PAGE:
Thousands of Washingtonians could see their unemployment benefits decline or disappear entirely unless Congress makes changes to pandemic relief programs, state officials warned this week.
One program alone, known as Pandemic Unemployment Assistance (PUA), which currently provides benefits to roughly 100,000 people, expires at the end of December.
Without congressional action, workers who depend on PUA benefits “pretty much fall off a cliff,” said state Sen. Karen Keiser (D-Des Moines), chair of the Labor & Commerce Committee. “It’s infuriating.”
Changes in other federal programs, meanwhile, will reduce the number of weeks of extra benefits for some workers who have exhausted their standard benefits.
The looming changes aren’t a surprise. They’ve been widely discussed since Congress enacted pandemic relief under the CARES Act in March.
But officials in Washington and other states had hoped Congress would have extended the CARES Act by now. Instead, congressional negotiations bogged down.
The growing anxieties over federal relief come amid mixed news about the state’s job market.
Washingtonians filed 16,837 new, or initial, claims for regular unemployment benefits last week, the state Employment Security Department (ESD) reported Thursday. That’s a 33.2% drop from week before — although claims reported for that prior week were inflated by federal rules requiring some existing claimants to file new claims.
Nationally, new unemployment claims tallied 742,000, a 4.4% increase over the prior week, the Labor Department reported Thursday.
The number of Washingtonians collecting unemployment benefits last week was 276,049 — up 1.7% from a week earlier, the ESD reported.
The ESD also reported a decline in the state’s unemployment rate for October, to 6.0%, compared with an adjusted rate of 8.3% in September.
But that encouraging trend may change with new restrictions to curb COVID-19 cases, announced by Gov. Inslee on Sunday, which are expected to lead to more layoffs.
“Upward revisions to the data [on job growth] in recent months show a stronger recovery, but renewed restrictions on business operations in response to mounting virus risk put the recovery in jeopardy,” said ESD state economist Paul Turek in a statement.
Further, the state’s declining unemployment rate has had a negative side effect: less federal benefits.
During the pandemic, many workers have been able to get extra benefits under several federal programs. But the number of extra weeks is tied to the state’s unemployment rate. When it fell below 8%, the number of extra weeks available to Washingtonians declined by seven.
That’s especially bad news for workers covered under PUA. The program was created for workers, such as contractors and the self-employed, who don’t typically qualify for regular state unemployment. In October, roughly 112,000 people collected benefits under the PUA program in Washington, the ESD said.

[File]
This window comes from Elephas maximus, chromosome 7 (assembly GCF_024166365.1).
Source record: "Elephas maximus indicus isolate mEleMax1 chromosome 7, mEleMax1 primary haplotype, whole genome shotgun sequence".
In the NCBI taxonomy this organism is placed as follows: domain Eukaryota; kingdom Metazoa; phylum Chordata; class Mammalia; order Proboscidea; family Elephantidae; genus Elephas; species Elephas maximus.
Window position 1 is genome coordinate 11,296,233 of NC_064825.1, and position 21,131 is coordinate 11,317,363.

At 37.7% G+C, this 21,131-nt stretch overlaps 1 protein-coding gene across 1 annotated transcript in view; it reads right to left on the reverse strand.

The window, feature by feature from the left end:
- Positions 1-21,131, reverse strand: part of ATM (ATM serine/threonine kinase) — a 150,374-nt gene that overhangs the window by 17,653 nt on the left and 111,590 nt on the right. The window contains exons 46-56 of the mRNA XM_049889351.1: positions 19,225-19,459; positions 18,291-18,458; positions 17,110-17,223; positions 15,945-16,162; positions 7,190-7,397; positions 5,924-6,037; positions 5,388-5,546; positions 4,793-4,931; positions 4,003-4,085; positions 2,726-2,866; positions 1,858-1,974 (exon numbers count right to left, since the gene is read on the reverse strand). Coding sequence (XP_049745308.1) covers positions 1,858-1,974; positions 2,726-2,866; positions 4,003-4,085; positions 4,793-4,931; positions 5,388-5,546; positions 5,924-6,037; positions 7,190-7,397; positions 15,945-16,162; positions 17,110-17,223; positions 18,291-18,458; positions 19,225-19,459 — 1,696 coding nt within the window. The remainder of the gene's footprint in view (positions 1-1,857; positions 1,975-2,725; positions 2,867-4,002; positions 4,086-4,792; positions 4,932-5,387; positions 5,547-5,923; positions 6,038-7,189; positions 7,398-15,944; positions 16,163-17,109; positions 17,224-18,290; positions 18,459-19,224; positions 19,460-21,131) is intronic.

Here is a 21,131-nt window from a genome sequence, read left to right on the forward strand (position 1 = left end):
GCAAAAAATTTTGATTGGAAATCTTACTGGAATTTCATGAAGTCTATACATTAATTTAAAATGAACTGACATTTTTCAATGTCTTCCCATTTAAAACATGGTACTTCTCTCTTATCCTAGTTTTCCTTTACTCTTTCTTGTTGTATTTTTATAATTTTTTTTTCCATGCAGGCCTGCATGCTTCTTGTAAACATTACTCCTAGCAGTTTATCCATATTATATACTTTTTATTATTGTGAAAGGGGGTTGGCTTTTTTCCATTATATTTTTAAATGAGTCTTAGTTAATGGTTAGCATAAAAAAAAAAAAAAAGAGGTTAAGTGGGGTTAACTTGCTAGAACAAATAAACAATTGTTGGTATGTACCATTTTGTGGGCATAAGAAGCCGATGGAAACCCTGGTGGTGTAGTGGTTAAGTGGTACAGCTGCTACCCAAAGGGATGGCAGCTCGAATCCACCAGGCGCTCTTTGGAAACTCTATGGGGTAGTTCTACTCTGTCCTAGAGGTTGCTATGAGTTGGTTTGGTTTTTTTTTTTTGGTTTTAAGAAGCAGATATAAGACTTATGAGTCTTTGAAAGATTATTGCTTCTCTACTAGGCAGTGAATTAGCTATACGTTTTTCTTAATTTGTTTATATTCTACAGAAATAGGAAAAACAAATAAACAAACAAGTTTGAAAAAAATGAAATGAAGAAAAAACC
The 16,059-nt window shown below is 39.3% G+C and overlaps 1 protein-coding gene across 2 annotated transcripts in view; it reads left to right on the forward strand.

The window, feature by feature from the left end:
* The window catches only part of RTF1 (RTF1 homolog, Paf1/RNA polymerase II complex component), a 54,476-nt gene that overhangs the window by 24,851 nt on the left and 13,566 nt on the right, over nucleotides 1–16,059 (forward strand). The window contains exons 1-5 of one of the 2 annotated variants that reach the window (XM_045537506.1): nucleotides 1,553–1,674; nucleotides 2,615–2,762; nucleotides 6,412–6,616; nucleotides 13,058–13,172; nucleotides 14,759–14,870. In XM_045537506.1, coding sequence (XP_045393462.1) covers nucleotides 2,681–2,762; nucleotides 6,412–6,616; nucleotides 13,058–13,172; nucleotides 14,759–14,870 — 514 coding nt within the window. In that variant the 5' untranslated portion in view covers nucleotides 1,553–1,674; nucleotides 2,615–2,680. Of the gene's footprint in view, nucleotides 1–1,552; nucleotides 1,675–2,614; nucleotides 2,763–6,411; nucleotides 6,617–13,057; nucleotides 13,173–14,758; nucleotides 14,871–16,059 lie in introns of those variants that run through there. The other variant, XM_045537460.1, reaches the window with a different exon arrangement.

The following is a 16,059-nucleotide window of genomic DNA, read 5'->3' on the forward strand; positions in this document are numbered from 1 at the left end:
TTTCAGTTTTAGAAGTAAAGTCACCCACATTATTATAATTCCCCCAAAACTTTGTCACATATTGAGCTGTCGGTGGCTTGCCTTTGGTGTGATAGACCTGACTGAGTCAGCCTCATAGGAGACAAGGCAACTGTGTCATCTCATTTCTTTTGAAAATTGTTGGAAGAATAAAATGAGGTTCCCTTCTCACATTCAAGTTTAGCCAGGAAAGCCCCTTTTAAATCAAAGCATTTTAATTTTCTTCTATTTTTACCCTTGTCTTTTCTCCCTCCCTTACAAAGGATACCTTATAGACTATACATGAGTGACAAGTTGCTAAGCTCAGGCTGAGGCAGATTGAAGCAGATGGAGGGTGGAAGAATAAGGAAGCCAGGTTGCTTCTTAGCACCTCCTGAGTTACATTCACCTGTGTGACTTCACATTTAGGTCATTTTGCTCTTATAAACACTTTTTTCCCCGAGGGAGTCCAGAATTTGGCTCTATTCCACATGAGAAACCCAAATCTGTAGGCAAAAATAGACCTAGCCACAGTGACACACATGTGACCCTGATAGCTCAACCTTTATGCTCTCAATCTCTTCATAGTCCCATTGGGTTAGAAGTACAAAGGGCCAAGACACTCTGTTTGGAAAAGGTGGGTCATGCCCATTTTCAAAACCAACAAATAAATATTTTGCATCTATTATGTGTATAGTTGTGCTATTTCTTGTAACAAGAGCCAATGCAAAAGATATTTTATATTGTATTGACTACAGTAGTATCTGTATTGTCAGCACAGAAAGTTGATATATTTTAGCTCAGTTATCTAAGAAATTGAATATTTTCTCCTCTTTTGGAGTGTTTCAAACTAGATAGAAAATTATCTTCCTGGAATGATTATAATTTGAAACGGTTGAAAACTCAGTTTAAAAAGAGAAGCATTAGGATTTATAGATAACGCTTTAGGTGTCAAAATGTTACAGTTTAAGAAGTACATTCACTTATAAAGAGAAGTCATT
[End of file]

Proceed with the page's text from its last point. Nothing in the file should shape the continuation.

Earlier in the pandemic, PUA claimants were entitled to a total of 46 weeks of benefits roughly similar to regular unemployment benefits. But with the lower unemployment rate, PUA now only offers 39 weeks of benefits (the change goes into effect Nov. 22.)
That means the bulk of PUA beneficiaries, who began filing claims in March, will see their benefits end over the next several weeks, and some have already run out of PUA benefits, said ESD spokesperson Nick Demerice.
Making matters worse for PUA claimants, they aren’t eligible for the 13 weeks of extended benefits (previously 20 weeks) that are offered to workers in the regular unemployment program. So, while many regular unemployment claimants can count on extended benefits well into next year, PUA beneficiaries have no such options.
Even those PUA claimants who filed for benefits later in the year — and who, technically, still have plenty of additional weeks left — can’t use them past Dec. 31, Demerice said. “The program was only authorized through the end of the year,” he said.
As the end of the year has approached without any action from Congress, Washington state officials have been exploring ways to replace some of those disappearing federal dollars with state funds.
But the near-term options are limited, given that “we already have a billion-dollar hole in our budget,” said Gov. Jay Inslee during Sunday’s news conference about the new COVID-19 restrictions.
State lawmakers are proposing legislation that would increase the minimum benefits paid to unemployed workers, among other changes, but those measures wouldn’t take effect until next year, Keiser said.
That means the only real solution will come from Congress. Encouragingly, the approaching deadlines appear to be spurring some congressional leaders to call for a restart of relief negotiations. “So, hopefully, there’s movement there,” Demerice said.
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